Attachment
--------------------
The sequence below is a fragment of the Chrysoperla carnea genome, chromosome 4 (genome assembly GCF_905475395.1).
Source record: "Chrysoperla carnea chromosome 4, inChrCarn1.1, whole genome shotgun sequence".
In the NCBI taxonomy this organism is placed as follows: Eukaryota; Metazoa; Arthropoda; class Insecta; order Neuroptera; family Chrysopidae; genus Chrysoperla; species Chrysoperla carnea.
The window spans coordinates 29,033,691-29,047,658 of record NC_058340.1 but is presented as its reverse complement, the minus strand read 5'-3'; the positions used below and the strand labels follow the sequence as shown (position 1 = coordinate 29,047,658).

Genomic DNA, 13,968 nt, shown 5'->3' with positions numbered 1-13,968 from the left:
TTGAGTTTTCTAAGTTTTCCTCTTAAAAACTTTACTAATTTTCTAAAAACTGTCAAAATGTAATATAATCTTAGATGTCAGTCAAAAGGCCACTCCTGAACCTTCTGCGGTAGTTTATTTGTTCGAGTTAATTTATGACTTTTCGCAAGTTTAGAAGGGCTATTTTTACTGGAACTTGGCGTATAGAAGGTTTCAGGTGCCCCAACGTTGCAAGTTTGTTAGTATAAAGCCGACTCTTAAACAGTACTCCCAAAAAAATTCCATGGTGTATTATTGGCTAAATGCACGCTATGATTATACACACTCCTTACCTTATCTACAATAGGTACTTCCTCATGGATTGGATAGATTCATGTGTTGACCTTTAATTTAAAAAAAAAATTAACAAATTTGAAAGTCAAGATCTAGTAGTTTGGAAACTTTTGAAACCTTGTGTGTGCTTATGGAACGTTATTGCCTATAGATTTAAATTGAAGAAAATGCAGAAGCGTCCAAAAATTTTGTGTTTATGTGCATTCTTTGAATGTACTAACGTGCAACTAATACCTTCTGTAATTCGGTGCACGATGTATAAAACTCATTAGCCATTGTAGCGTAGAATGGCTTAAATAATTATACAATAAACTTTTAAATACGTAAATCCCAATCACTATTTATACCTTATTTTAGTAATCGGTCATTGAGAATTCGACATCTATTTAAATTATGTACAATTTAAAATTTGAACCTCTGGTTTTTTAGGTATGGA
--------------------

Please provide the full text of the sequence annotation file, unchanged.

The sequence below is a fragment of the Chrysoperla carnea genome, chromosome 4 (genome assembly GCF_905475395.1).
Source record: "Chrysoperla carnea chromosome 4, inChrCarn1.1, whole genome shotgun sequence".
In the NCBI taxonomy this organism is placed as follows: Eukaryota; Metazoa; Arthropoda; class Insecta; order Neuroptera; family Chrysopidae; genus Chrysoperla; species Chrysoperla carnea.
The window spans coordinates 29,033,691-29,047,658 of record NC_058340.1 but is presented as its reverse complement, the minus strand read 5'-3'; the positions used below and the strand labels follow the sequence as shown (position 1 = coordinate 29,047,658).

Genomic DNA, 13,968 nt, shown 5'->3' with positions numbered 1-13,968 from the left:
TTGAGTTTTCTAAGTTTTCCTCTTAAAAACTTTACTAATTTTCTAAAAACTGTCAAAATGTAATATAATCTTAGATGTCAGTCAAAAGGCCACTCCTGAACCTTCTGCGGTAGTTTATTTGTTCGAGTTAATTTATGACTTTTCGCAAGTTTAGAAGGGCTATTTTTACTGGAACTTGGCGTATAGAAGGTTTCAGGTGCCCCAACGTTGCAAGTTTGTTAGTATAAAGCCGACTCTTAAACAGTACTCCCAAAAAAATTCCATGGTGTATTATTGGCTAAATGCACGCTATGATTATACACACTCCTTACCTTATCTACAATAGGTACTTCCTCATGGATTGGATAGATTCATGTGTTGACCTTTAATTTAAAAAAAAAATTAACAAATTTGAAAGTCAAGATCTAGTAGTTTGGAAACTTTTGAAACCTTGTGTGTGCTTATGGAACGTTATTGCCTATAGATTTAAATTGAAGAAAATGCAGAAGCGTCCAAAAATTTTGTGTTTATGTGCATTCTTTGAATGTACTAACGTGCAACTAATACCTTCTGTAATTCGGTGCACGATGTATAAAACTCATTAGCCATTGTAGCGTAGAATGGCTTAAATAATTATACAATAAACTTTTAAATACGTAAATCCCAATCACTATTTATACCTTATTTTAGTAATCGGTCATTGAGAATTCGACATCTATTTAAATTATGTACAATTTAAAATTTGAACCTCTGGTTTTTTAGGTATGGA